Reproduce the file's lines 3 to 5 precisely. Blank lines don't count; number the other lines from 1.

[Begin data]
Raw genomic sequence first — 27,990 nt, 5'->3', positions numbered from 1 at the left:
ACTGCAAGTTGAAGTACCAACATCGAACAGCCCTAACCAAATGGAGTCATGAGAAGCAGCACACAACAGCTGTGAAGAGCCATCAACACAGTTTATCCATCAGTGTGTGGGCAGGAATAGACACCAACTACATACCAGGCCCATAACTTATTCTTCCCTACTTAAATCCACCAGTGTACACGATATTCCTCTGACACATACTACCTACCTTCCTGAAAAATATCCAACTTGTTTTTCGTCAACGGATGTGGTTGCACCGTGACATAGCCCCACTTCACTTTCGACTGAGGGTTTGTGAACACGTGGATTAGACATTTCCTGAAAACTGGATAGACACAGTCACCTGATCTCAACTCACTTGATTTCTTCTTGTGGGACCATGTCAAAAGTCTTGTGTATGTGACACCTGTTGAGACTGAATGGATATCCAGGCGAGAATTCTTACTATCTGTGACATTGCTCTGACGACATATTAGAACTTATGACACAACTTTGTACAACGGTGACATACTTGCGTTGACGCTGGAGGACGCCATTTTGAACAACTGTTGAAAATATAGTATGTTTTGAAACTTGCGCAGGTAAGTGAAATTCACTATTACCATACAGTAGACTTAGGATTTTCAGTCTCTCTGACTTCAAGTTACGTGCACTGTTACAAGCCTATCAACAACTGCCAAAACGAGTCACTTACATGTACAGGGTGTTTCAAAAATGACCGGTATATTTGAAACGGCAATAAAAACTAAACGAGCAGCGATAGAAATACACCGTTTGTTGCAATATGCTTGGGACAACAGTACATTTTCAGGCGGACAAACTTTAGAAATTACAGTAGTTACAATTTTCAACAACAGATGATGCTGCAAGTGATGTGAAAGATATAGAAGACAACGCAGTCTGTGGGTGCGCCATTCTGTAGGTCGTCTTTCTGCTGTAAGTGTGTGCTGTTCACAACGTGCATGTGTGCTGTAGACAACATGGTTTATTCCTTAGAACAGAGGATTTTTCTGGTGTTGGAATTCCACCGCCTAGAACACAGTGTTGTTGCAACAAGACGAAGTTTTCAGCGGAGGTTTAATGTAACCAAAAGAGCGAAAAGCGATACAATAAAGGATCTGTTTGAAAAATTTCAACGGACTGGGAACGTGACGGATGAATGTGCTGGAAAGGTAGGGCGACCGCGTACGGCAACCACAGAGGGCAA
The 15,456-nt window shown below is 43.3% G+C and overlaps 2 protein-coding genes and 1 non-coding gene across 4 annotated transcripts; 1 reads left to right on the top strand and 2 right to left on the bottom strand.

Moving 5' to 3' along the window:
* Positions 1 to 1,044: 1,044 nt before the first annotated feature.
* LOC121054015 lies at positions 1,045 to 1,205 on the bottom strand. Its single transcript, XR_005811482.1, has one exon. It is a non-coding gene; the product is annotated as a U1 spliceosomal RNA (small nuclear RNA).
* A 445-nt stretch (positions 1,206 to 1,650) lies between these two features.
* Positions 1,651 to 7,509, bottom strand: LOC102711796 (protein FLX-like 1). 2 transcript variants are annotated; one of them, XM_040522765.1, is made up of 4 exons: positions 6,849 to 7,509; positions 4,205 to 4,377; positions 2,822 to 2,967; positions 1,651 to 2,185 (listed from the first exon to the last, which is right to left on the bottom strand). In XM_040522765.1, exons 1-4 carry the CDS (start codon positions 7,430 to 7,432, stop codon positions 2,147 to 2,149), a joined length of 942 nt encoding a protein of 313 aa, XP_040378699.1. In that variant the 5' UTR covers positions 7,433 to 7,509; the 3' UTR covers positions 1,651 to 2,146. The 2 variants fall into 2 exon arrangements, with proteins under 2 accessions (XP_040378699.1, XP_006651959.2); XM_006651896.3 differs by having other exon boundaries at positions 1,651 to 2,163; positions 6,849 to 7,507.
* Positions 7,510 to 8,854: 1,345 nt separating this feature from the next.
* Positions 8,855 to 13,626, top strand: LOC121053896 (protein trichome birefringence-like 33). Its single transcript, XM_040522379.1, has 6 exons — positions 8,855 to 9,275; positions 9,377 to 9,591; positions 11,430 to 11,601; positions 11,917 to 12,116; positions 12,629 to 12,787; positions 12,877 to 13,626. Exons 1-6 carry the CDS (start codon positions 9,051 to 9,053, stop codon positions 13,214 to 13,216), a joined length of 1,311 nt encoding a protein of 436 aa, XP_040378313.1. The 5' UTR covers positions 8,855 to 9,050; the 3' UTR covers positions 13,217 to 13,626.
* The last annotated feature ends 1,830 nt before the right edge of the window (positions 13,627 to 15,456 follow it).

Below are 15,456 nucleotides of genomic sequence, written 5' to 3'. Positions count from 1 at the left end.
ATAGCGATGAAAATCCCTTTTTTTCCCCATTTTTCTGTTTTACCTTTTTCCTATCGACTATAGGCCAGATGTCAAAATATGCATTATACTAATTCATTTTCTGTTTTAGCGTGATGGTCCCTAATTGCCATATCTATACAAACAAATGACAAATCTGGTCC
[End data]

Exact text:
The 15,456-nt window shown below is 43.3% G+C and overlaps 2 protein-coding genes and 1 non-coding gene across 4 annotated transcripts; 1 reads left to right on the top strand and 2 right to left on the bottom strand.

Moving 5' to 3' along the window:
* Positions 1 to 1,044: 1,044 nt before the first annotated feature.